P2P Exchanges: Unlike decentralized exchanges, which match up buyers and sellers anonymously and facilitate all aspects of the transaction, there are some peer-to-peer (P2P) exchange services which provide a more direct connection between users. Local Bitcoins is an example of such an exchange. After creating an account, users can post requests to buy or sell bitcoin, including information about payment methods and price. Users then browse through listings of buy and sell offers, choosing those trade partners with whom they wish to transact. Local Bitcoins facilitates some of the aspects of the trade. While P2P exchanges do not offer the same anonymity as decentralized exchanges, they allow users the opportunity to shop around for the best deal. Many of these exchanges also provide ratings systems so that users have a way to evaluate potential trade partners before transacting.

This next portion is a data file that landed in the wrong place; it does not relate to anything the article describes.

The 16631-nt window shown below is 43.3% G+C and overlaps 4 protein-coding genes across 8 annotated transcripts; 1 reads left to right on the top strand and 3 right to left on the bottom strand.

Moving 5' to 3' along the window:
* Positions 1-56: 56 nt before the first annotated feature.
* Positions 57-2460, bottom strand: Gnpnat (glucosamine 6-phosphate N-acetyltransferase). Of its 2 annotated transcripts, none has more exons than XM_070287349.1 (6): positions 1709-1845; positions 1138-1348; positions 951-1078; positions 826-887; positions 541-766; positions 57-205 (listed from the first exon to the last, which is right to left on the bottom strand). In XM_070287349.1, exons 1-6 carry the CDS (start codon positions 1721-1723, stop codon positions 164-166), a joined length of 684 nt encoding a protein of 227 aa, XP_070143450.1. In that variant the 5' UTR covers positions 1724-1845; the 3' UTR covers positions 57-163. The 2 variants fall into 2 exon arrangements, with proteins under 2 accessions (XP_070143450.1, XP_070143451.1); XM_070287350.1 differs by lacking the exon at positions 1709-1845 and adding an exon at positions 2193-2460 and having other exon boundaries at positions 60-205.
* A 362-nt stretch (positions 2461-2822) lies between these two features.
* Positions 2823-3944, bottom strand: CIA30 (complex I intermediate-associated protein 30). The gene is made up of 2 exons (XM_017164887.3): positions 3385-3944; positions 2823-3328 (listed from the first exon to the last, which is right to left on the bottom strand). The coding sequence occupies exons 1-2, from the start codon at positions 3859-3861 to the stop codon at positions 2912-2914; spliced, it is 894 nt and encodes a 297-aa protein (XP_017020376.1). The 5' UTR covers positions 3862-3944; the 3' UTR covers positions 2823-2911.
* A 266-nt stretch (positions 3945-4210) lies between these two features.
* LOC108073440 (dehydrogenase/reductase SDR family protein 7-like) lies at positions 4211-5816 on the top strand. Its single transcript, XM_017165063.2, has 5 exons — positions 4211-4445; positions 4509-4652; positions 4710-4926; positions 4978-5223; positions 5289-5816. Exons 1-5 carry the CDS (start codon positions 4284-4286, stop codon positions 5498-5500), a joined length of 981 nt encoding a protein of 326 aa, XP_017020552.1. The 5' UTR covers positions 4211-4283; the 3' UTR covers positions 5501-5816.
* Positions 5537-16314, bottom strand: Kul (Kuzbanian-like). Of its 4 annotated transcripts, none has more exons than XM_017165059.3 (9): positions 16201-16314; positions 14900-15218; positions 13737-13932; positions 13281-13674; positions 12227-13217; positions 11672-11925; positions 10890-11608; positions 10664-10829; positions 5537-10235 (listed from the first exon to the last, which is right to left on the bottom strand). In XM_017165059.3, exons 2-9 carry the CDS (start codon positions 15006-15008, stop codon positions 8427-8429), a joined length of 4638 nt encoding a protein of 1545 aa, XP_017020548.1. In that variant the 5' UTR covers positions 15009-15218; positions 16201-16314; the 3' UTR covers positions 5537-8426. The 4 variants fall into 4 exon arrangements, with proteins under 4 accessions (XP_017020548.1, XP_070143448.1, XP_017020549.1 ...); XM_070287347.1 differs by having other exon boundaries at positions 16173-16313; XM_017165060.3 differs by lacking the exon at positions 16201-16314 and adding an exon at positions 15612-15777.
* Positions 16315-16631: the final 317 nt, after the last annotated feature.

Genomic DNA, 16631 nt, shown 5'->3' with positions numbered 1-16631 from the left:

Depending upon the exchange, there may be benefits and disadvantages to paying with cash, credit or debit card, or bank account transfer. For instance, while credit and debit cards are among the most user-friendly methods of payment, they tend to require identification and may also impose higher fees than other methods. Bank transfers, on the other hand, typically have low fees, but they may take longer than other payment methods.
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The public key is the location where transactions are deposited to and withdrawn from. This is also the key that appears on the blockchain ledger as a user’s digital signature, not unlike a username on a social media newsfeed. The private key is the password required to buy, sell, and trade the bitcoin in a wallet. A private key should be a guarded secret and only used to authorize bitcoin transmissions. Some users protect their private keys by encrypting a wallet with a strong password and, in some cases, by choosing the cold storage option; that is, storing the wallet offline.